I kind of understand the pain that each network admin has when changing the platform, especially if you haven’t had enough time to get experience on the new system prior to production. This article is meant to help the Cisco Catalyst admins to get some hold of Nexus 5000 series switch. Don’t expect this to give you a detailed list of the platform differences however, these are just scratching the surface.
In Catalyst you used “sh log” command to show the log, obviously. In Nexus the command shows you much more and thus takes longer time to get you the log output. Use “sh log log” (sh logging logfile) instead.
Also, to get the latest log lines you can use the “sh log last 40” command to get the last 40 (or whatever you want) lines of log output. Nice and handy, no need to use any filtering with “begin/end/include” commands to check the results of your changes. Btw, the filtering commands have been extended a lot, too, check them out!
N5k-1# sh log | ? cut Print selected parts of lines. diff Show difference between current and previous invocation (creates temp files: remove them with 'diff-clean' command and dont use it on commands with big outputs, like 'show tech'!) egrep Egrep - print lines matching a pattern grep Grep - print lines matching a pattern head Display first lines human Output in human format last Display last lines less Filter for paging no-more Turn-off pagination for command output section Show lines that include the pattern as well as the subsequent lines that are more indented than matching line sort Stream Sorter tr Translate, squeeze, and/or delete characters uniq Discard all but one of successive identical lines wc Count words, lines, characters xml Output in xml format (according to .xsd definitions) begin Begin with the line that matches count Count number of lines end End with the line that matches exclude Exclude lines that match include Include lines that match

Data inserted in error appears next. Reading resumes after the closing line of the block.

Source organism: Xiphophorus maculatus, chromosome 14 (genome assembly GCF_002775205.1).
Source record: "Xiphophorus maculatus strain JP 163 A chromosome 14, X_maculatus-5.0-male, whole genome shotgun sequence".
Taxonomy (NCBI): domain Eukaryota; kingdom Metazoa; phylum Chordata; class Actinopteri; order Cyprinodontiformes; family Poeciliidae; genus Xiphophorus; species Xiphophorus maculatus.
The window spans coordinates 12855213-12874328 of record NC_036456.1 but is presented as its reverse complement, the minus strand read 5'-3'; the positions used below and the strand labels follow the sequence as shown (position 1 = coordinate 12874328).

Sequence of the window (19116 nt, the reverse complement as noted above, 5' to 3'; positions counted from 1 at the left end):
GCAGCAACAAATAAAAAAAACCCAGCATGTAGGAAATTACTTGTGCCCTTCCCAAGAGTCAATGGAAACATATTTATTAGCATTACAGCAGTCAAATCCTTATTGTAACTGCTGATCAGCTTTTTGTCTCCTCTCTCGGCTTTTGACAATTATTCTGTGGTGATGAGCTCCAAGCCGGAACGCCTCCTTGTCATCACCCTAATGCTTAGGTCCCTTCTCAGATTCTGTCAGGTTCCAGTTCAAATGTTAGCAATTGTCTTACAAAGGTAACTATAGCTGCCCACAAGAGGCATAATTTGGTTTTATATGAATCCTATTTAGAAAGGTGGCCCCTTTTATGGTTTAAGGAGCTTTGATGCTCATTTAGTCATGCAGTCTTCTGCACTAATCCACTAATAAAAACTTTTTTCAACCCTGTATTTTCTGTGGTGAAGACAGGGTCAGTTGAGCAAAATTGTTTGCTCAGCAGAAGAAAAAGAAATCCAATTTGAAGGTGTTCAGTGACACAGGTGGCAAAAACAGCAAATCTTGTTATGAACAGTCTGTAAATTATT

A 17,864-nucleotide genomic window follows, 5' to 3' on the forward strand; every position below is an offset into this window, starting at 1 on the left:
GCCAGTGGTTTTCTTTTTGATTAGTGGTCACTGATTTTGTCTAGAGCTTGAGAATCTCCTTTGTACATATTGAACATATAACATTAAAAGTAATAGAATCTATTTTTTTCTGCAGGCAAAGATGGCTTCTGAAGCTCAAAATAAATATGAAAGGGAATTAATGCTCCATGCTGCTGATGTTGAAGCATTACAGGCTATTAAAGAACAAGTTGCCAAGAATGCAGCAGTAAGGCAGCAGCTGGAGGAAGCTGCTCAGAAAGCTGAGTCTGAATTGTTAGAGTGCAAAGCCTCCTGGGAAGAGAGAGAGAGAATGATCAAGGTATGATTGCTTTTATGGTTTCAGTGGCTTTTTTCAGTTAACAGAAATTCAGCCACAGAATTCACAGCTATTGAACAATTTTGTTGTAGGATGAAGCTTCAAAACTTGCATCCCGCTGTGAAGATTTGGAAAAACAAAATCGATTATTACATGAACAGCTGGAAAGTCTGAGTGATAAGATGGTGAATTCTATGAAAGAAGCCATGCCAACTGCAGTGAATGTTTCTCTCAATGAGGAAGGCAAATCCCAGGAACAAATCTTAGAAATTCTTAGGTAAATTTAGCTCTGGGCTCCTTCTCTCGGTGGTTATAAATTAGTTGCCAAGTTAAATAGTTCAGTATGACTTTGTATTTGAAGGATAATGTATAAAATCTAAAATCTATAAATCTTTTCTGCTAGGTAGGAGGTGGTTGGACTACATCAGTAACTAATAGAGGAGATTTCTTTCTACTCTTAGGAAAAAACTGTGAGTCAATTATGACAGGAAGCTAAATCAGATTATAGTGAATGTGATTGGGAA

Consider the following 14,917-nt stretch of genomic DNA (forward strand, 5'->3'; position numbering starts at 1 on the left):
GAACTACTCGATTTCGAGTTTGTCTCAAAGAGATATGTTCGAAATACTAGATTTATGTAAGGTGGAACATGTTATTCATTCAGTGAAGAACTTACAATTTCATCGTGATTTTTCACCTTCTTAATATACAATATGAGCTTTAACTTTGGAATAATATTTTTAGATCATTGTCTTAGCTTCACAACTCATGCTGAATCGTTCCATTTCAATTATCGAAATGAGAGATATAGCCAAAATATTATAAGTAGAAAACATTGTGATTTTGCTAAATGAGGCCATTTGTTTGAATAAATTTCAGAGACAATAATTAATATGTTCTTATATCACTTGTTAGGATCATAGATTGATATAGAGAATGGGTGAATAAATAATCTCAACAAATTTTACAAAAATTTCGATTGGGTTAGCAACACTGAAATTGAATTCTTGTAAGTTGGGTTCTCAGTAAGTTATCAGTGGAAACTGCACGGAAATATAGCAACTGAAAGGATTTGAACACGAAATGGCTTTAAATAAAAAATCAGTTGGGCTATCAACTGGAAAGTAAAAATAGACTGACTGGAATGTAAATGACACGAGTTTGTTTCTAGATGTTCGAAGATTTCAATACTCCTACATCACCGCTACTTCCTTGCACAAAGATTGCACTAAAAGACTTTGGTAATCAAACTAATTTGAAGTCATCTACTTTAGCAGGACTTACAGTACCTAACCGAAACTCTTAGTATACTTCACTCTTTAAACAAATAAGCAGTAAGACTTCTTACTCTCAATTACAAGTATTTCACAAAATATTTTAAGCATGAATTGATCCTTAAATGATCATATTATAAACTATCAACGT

FEXes (Fabric Extenders) are clearly a new element for Catalyst admins. “sh fex” gets you the list of connected FEXes, and “sh fex xxx” shows basics of the connected FEX:
N5k-1# sh fex 141 FEX: 141 Description: sw01-fex141 state: Online FEX version: 5.1(3)N1(1) [Switch version: 5.1(3)N1(1)] Extender Serial: <serial number> Extender Model: N2K-C2248TP-1GE, Part No: 73-13232-01 Pinning-mode: static Max-links: 1 Fabric port for control traffic: Eth1/29 FCoE Admin: false FCoE Oper: true FCoE FEX AA Configured: false Fabric interface state: Eth1/29 - Interface Up. State: Active
It shows the fabric interface of the Nexus 5000 (the port where the “uplink” of the FEX is connected, the FEX uplinks are called fabric interfaces), for example.
Btw, don’t touch the “pinning max-links” command unless you really understand what you are doing! Check the docs, docs.
“sh fex xxx detail” obviously shows you even more information, and “sh fex xxx transceiver” shows you which kind of optics/copper you have on the FEX because the normal “sh int status”/”sh int transceiver” switch commands don’t show the fabric ports at the FEX end.